All Published Articles
Synthetic biology is delivering on its promise as an emerging scientific field in providing society with effective new sustainable products in diverse areas including renewable energy, contamination remediation, and medical applications, among others. As is the case with any rapidly evolving technology, the pace of technological innovation challenges regulators’ ability to identify and address adequately the substantial uncertainties they confront when discharging their legal obligations under controlling laws to ensure human and environmental safety. This article provides a brief description of synthetic biology, discusses the current domestic regulatory framework that governs the regulation of products of synthetic biology, and focuses narrowly on options and opportunities the US Environmental Protection Agency (EPA), innovators in the area of synthetic biology, and the Toxic Substances Control Act (TSCA)-regulated community at large may wish to consider to enhance TSCA’s core adaptive capacity to identify and address potential health and environmental risk implications posed by the commercialization of products of synthetic biology.
On July 31, 2014, EPA published a Request for Information (RFI) seeking information and data on potential revisions to its Clean Air Act (CAA) Risk Management Program (RMP) regulations and related programs. In the RFI, EPA asks for information on specific regulatory elements and on Occupational Safety and Health Administration (OSHA) Process Safety Management (PSM) approaches, the public and environmental health and safety risks they address, and the costs and burdens they may impose. This column explains why this RFI is critically important to the RMP and PSM programs and thus to Pollution Engineering readers.
On August 9, 2014, Canada published a proposal for adopting the Globally Harmonized System for Classification and Labeling of Chemicals (GHS). GHS compliance is a big issue for just about all manufacturers, and understanding the approach of our neighbor to the north is important. This column summarizes the highlights.
The National Nanotechnology Coordination Office (NNCO) announced in the September 8, 2014, Federal Register that it will hold a technical interchange meeting entitled "Realizing the Promise of Carbon Nanotubes -- Challenges, Opportunities and the Pathway to Commercialization" on September 15, 2014. See http://nano.gov/2014CNTTechInterchange The meeting is sponsored by the National Nanotechnology Initiative (NNI) and co-sponsored by the National Aeronautics and Space Administration (NASA). According to the notice, the objectives of the meeting are to identify, discuss, and report the technical barriers preventing the production of carbon nanotube-based materials with electrical and mechanical properties approaching theoretical values, and to explore ways to overcome these barriers.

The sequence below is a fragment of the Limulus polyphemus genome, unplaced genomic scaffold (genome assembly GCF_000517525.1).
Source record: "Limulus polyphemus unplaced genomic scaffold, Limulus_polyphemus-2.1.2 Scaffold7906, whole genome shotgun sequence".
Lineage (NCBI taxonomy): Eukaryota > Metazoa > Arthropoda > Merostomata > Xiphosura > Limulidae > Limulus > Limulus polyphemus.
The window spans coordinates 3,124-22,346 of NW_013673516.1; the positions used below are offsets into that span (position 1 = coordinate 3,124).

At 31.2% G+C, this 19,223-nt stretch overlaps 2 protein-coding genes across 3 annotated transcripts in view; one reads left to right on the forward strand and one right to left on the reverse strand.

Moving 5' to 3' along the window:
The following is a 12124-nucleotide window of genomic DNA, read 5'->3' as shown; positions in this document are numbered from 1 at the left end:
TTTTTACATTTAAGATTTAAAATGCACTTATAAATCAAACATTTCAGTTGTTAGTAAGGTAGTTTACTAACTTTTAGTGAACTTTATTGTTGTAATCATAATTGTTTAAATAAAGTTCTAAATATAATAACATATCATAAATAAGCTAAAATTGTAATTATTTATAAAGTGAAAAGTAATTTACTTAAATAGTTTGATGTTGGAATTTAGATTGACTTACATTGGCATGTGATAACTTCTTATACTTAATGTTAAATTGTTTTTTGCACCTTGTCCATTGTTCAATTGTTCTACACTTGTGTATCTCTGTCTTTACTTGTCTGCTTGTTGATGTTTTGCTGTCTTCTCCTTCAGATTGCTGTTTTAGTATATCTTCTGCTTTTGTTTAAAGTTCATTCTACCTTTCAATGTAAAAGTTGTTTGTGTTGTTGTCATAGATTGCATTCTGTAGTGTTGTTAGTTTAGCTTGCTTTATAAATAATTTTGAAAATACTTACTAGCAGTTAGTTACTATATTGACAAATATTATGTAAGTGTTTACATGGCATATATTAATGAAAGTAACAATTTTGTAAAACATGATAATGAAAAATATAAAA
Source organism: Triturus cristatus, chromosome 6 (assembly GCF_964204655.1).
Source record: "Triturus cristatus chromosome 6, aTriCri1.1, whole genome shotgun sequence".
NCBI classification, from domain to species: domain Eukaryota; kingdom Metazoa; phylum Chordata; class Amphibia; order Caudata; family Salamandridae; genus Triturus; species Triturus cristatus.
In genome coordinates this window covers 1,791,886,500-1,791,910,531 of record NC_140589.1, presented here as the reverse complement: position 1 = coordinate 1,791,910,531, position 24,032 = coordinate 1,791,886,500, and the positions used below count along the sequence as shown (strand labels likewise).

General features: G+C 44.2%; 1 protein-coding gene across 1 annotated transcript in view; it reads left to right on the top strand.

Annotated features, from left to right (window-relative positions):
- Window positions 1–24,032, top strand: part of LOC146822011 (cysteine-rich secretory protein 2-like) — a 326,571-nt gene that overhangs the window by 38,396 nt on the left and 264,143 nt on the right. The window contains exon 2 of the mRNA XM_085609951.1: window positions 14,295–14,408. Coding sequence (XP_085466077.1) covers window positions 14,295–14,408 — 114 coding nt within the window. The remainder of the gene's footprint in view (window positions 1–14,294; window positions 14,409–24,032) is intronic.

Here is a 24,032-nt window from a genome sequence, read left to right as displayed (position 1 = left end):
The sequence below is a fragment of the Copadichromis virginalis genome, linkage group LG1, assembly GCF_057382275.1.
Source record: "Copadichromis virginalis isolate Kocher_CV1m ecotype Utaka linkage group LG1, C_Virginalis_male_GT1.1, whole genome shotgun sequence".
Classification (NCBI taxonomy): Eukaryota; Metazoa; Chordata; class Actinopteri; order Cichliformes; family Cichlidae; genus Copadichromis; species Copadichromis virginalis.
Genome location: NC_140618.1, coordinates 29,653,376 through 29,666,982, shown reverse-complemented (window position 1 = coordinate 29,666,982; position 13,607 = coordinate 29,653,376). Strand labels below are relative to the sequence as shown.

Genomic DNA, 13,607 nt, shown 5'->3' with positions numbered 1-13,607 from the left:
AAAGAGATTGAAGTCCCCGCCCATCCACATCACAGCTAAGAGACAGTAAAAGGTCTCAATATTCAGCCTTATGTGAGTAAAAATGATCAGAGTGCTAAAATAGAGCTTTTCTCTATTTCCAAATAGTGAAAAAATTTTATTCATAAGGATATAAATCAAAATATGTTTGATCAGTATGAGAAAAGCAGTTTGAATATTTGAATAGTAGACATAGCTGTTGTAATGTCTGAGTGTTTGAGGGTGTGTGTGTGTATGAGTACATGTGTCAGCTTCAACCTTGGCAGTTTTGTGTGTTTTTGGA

The EPA's Office of Air Quality Planning and Standards (OAQPS) has concluded that there is adequate evidence for lowering the existing National Ambient Air Quality Standard (NAAQS) for ozone (O3) from 75 parts per billion to between 70 ppb and 60 ppb. The recommendation is found in a 600 page long Policy Assessment for the Review of the Ozone National Ambient Air Quality Standards, issued on Aug. 29, 2014.
The Federal Trade Commission (FTC) has stepped up its enforcement initiatives and recently settled two cases with companies that market plastic lumber and related products. FTC alleged that these companies misled consumers in violation of Section 5 of the FTC Act in their marketing materials regarding the environmental attributes of their products.
The Australian Pesticides and Veterinary Medicines Authority (APVMA) will host a nanotechnology regulation symposium on October 28, 2014. See http://apvma.gov.au/node/11191 APVMA states that it "has worked over many years to progressively develop a regulatory framework for nanoscale agvet chemicals and chemical products." APVMA intends the symposium to provide industry and regulators with an opportunity for dialogue on the future regulation of nanopesticides and veterinary nanomedicines.
Nano product registries in Europe are the newest twist to satiating the public’s relentless “right to know.” Nominally intended to prevent hazards, facilitate monitoring, and promote consumer choice, nano product registries also risk stigmatizing nano products, diverting limited government and private resources, and potentially creating commercial barriers to a promising technology. This article in the American Bar Association’s Natural Resources & Environment magazine focuses on efforts of multiple European countries that are presently at varying stages of establishing product registries to keep track of nanomaterials and the products that contain them. After outlining the stated purposes of these registries and explaining how they operate, the article explores whether they are achieving their stated goals or inadvertently inviting unintended consequences.
On August 1, 2014, the Pipeline and Hazardous Materials Safety Administration (PHMSA), which falls under the U.S. Department of Transportation (DOT), published an important proposed rule intended to improve the safety of transportation of large quantities of flammable materials by rail — particularly crude oil and ethanol. The proposal responds to several catastrophic railcar derailments, all involving crude oil and resulting in fatalities. The DOT also issued on the same day a companion Advance Notice of Proposed Rulemaking (ANPR).
On June 19, 2014, the U.S. Environmental Protection Agency (EPA) issued a direct final rule exempting manufacturers of three chemical substances from certain reporting-process-and-use information requirements under the Toxic Substances Control Act (TSCA) Chemical Data Reporting (CDR) rule for those compounds. This column discusses the rule and the potential value of public petitioning.